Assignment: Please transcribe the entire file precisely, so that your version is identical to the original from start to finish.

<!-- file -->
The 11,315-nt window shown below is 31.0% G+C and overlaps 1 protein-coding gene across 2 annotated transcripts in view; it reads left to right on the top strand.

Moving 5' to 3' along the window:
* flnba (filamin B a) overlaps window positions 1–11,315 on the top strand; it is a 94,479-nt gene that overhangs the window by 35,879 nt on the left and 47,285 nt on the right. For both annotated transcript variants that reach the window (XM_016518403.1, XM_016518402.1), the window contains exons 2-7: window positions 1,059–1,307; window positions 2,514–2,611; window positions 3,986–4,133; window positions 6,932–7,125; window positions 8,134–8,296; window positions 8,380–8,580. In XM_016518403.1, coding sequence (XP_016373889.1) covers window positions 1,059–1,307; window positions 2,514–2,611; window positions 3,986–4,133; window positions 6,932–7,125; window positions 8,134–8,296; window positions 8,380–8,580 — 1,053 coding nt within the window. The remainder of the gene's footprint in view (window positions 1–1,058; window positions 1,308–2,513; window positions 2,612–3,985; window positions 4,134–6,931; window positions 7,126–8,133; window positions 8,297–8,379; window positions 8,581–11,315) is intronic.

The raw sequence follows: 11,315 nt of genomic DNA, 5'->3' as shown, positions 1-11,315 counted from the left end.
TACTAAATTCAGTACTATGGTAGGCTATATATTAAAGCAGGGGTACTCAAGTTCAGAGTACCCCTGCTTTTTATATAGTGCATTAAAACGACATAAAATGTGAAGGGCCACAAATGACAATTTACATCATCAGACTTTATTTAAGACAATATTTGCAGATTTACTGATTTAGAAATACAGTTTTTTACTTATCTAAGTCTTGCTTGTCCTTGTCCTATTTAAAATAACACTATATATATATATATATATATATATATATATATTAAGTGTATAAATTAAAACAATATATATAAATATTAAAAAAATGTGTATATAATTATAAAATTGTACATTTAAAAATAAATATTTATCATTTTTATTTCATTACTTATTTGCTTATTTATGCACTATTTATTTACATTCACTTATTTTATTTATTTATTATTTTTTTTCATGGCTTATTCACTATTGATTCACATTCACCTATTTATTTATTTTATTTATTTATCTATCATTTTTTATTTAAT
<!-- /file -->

The 11,315-nt window shown below is 31.0% G+C and overlaps 1 protein-coding gene across 2 annotated transcripts in view; it reads left to right on the top strand.

Moving 5' to 3' along the window:
* flnba (filamin B a) overlaps window positions 1–11,315 on the top strand; it is a 94,479-nt gene that overhangs the window by 35,879 nt on the left and 47,285 nt on the right. For both annotated transcript variants that reach the window (XM_016518403.1, XM_016518402.1), the window contains exons 2-7: window positions 1,059–1,307; window positions 2,514–2,611; window positions 3,986–4,133; window positions 6,932–7,125; window positions 8,134–8,296; window positions 8,380–8,580. In XM_016518403.1, coding sequence (XP_016373889.1) covers window positions 1,059–1,307; window positions 2,514–2,611; window positions 3,986–4,133; window positions 6,932–7,125; window positions 8,134–8,296; window positions 8,380–8,580 — 1,053 coding nt within the window. The remainder of the gene's footprint in view (window positions 1–1,058; window positions 1,308–2,513; window positions 2,612–3,985; window positions 4,134–6,931; window positions 7,126–8,133; window positions 8,297–8,379; window positions 8,581–11,315) is intronic.

The raw sequence follows: 11,315 nt of genomic DNA, 5'->3' as shown, positions 1-11,315 counted from the left end.
TACTAAATTCAGTACTATGGTAGGCTATATATTAAAGCAGGGGTACTCAAGTTCAGAGTACCCCTGCTTTTTATATAGTGCATTAAAACGACATAAAATGTGAAGGGCCACAAATGACAATTTACATCATCAGACTTTATTTAAGACAATATTTGCAGATTTACTGATTTAGAAATACAGTTTTTTACTTATCTAAGTCTTGCTTGTCCTTGTCCTATTTAAAATAACACTATATATATATATATATATATATATATATATATTAAGTGTATAAATTAAAACAATATATATAAATATTAAAAAAATGTGTATATAATTATAAAATTGTACATTTAAAAATAAATATTTATCATTTTTATTTCATTACTTATTTGCTTATTTATGCACTATTTATTTACATTCACTTATTTTATTTATTTATTATTTTTTTTCATGGCTTATTCACTATTGATTCACATTCACCTATTTATTTATTTTATTTATTTATCTATCATTTTTTATTTAAT